Saturday, November 19, 2011


I got a letter from the County Assessor this past week. It's one of those things one views with mixed feelings. You purchase a chunk of land on which sits a dwelling. The "American Dream" has always been that you own a home and that home increases in value the longer you keep it. Yet, the greater the value, the more various government bodies ask you to pay in taxes. So you complain about your high taxes but don't want your investment to lose money. It's quite the conundrum.

I turned the letter over as I looked at it. Getting a letter means there is a change in valuation. I love it when a politician hollers "No New Taxes" but says nothing when existing taxes are raised another percentage point. "Well, that's not a new tax," is the answer. An increase is an increase is an increase. I go back to the old adage, "If it walks like a duck, talks like a duck and looks like a duck, it's a duck."

I opened the letter dreading to read what I guessed were the contents. To my surprise, my assessed valuation has gone down. It's gone down by a good 4%. Since my taxes are based on the assessed valuation of my home, perhaps next year will be a zero increase year. Whatever has gone up will be cancelled by the lowering of the assessment.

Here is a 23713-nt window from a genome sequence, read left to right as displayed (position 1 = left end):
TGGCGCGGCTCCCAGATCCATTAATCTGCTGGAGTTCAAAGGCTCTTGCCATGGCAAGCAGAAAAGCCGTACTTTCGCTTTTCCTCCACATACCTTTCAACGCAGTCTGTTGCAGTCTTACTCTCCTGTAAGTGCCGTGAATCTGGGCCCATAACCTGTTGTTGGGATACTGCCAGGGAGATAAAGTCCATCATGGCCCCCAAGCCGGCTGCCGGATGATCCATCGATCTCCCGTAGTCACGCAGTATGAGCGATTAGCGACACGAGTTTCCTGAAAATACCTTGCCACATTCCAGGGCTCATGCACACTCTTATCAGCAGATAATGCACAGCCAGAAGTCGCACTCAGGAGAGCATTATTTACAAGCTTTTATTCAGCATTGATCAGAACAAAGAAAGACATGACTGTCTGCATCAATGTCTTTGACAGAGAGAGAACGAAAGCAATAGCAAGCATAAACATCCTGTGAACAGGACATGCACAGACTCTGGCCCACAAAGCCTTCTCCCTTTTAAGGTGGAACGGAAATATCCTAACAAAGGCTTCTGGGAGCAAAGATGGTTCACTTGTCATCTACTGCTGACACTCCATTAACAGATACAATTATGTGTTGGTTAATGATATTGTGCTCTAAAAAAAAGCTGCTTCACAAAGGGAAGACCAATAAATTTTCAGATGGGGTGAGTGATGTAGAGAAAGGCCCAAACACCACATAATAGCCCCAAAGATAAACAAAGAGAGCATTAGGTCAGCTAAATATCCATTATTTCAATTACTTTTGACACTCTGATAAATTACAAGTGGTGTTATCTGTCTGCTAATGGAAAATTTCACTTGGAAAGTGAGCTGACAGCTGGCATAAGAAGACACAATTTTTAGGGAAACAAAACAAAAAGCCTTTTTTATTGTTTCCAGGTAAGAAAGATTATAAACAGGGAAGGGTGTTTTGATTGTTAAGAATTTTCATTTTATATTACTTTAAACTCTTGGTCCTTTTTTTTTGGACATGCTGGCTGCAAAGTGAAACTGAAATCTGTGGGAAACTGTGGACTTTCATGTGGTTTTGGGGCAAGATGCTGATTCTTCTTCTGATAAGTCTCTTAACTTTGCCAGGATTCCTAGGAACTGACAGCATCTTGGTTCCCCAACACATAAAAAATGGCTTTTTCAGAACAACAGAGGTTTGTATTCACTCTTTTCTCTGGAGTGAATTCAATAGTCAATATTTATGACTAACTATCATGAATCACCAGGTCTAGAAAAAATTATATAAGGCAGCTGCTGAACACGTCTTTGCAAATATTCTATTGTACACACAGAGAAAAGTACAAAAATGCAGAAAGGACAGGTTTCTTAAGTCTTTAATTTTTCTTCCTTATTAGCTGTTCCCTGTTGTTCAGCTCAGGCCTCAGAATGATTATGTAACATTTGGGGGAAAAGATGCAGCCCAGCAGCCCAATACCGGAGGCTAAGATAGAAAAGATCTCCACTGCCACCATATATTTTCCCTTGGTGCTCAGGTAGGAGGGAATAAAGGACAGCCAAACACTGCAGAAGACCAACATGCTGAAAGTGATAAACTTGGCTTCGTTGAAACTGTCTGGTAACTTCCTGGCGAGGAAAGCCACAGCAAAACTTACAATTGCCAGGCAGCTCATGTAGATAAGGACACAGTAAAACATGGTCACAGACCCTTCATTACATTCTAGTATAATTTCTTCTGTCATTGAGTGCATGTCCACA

So what happened? My guess is the real estate market collapse has finally caught up with assessments. I have never been "under water" on my mortgage, owning more on my home than it is worth. When I refinanced several years ago, I made sure I refinanced only what was in the mortgage. I didn't wrap a whole bunch of other stuff in, like credit cards. My insistence that I only refinance the mortgage paid off in still maintaining equity when others lost. For once I did something right, even if, at the time, I didn't know it was the right thing to do.

Now, will I see a reduction in my mortgage payment if my taxes do go down? Ha! Let's just say the devil will buy ice skates before that happens.

Beverage:  Earl Grey tea


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